Frequently Asked Questions
Social Security Disability Insurance (SSDI) is a program managed by the Federal government’s Social Security Administration. The program provides money benefits and MediCare medical insurance eligibility for many disabled people who meet certain rules.
Social Security Disability Insurance (SSDI) eligibility is based on how long and how much you contributed to the Social Security Retirement and Disability program as you worked, earned money, and paid Social Security and Medicare taxes. The rules for eligibility can be very complex. Social Security Disability Insurance (SSDI) eligibility usually means early MediCare eligibility.
Also, dependents under 18 may be eligible for benefits under certain conditions.
Supplemental Security Income (SSI) is for disabled persons who do not qualify for Social Security Disability Insurance (SSDI) or would get a low amount from that program. Supplemental Security Income (SSI) eligibility should also make you eligible for MediCal if you aren’t already. Some retired persons whose retirement benefits are low might also receive a supplemental benefit from SSI.
There are two main benefit programs you can apply for, Social Security Disability Insurance (SSDI) and Supplemental Security Income (SSI). SSDI and SSI have different initial eligibility requirements and different medical insurance benefits. SSI recipients also have different financial reporting requirements, among other things.
“Retirement, Survivors and Disability Insurance” (RSDI) is the name of the program that provides retirement and disability benefits to those who have earned and paid into the retirement system over a period of time. Social Security Disability Insurance (SSDI) is the disability scheme associated with that program. Often, letters will be titled “Retirement, Survivors and Disability Insurance” in bold to show the letter refers to the disability insurance program as opposed to Supplemental Security Income (SSI).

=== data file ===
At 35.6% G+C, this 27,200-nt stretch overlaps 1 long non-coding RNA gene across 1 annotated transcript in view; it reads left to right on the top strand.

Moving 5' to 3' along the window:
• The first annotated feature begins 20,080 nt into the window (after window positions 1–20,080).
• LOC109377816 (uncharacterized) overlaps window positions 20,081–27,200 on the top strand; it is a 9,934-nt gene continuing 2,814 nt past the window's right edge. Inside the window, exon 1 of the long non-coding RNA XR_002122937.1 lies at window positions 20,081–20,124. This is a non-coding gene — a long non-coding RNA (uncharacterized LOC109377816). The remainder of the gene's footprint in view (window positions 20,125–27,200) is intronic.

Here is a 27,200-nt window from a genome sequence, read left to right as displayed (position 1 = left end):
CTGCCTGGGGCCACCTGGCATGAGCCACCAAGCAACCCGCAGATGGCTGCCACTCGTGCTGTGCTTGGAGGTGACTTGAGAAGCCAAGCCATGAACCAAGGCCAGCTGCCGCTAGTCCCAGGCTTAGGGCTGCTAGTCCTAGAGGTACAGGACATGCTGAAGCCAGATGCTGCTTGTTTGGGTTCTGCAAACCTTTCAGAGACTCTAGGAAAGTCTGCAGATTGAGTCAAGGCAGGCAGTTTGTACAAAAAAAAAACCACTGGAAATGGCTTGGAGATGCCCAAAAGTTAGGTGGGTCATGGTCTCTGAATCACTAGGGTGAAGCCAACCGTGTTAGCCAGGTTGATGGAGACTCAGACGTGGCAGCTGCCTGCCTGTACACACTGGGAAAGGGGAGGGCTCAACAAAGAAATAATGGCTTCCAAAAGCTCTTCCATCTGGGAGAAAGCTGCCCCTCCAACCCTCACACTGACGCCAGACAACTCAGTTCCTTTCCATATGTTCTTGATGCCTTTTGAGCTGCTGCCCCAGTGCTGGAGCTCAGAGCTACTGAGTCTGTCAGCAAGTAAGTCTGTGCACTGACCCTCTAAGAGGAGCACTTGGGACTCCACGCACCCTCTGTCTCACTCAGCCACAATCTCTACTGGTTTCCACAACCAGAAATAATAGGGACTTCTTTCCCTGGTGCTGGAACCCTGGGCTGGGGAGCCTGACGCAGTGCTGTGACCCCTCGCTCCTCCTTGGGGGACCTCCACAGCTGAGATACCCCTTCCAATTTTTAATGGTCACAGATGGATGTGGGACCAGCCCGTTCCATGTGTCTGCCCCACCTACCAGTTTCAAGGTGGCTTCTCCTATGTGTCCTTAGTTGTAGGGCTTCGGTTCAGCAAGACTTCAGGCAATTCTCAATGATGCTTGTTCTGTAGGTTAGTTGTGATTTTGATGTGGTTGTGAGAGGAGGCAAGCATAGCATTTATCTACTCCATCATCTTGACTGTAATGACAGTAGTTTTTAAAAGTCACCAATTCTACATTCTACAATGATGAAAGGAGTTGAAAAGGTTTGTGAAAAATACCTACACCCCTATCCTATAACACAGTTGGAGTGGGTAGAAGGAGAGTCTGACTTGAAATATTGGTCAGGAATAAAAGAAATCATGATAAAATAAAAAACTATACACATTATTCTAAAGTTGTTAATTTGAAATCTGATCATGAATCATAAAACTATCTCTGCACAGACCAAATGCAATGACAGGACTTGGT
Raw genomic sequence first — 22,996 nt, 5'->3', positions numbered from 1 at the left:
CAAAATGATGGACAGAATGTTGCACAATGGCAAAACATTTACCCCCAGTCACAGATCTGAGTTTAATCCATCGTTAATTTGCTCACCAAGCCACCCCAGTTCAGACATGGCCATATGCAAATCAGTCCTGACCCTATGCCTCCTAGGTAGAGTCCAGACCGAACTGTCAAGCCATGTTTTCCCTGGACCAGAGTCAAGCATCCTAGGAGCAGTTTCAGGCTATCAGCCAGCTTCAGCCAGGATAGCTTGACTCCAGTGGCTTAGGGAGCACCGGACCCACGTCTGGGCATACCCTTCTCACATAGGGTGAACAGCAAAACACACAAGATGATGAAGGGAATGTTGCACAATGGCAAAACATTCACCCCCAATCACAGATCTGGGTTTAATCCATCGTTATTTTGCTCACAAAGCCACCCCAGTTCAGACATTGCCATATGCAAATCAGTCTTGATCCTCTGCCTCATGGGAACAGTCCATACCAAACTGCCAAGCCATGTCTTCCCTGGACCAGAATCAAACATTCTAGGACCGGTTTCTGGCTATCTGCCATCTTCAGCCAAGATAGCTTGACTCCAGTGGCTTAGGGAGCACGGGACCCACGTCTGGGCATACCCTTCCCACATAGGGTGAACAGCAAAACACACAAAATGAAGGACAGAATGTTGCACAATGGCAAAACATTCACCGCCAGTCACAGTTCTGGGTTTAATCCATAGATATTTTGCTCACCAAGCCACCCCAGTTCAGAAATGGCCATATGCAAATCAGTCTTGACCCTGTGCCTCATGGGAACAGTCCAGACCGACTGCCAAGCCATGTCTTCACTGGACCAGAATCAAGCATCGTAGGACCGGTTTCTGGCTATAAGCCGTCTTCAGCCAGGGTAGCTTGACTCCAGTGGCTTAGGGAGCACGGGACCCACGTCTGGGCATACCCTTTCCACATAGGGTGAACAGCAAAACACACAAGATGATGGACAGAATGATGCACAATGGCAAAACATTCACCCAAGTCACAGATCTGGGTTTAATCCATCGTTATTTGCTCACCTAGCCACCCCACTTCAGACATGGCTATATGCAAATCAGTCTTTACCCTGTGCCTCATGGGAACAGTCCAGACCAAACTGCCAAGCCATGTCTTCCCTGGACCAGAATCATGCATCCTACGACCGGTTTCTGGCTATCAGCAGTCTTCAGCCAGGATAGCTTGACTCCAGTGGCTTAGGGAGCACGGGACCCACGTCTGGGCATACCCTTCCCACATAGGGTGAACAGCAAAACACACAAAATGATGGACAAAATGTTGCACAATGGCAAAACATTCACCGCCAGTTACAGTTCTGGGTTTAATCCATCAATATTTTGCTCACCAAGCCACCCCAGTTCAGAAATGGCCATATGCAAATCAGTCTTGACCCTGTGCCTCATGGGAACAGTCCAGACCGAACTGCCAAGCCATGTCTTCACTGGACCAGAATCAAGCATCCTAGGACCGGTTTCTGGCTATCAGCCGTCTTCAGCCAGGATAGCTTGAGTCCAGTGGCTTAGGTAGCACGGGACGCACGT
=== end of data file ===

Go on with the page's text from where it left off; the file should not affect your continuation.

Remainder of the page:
The amount that people might eventually qualify for is widely variable and depends on many factors. You can create a “My Social Security” account online at SSA.gov to get more official information about your particular circumstances. If you have a question about benefit amounts, please call Social Security.
You do not need to have a specific doctor or insurance to apply or qualify.
A letter from your doctor can be very helpful in proving to Social Security that you meet their disability rules. However, not all doctors will write such letters or be willing to fill out forms for Social Security.
The first thing you have to do is apply. Gather your medical and work history information and file an application with the Social Security Administration (SSA). You can apply online at SSA.gov or you can also apply in person at a local office. There are several offices in the Kern County area. Apply at the one nearest you.
Social Security Administration, Haley
Social Security Administration, Office Park
Social Security Administration, Delano
Your application will take 6-9 months to process. Most people are denied at the application stage.
If denied, you have 60 days to file an appeal. This appeal is called a Request for Reconsideration. This appeal takes 6-9 months to process.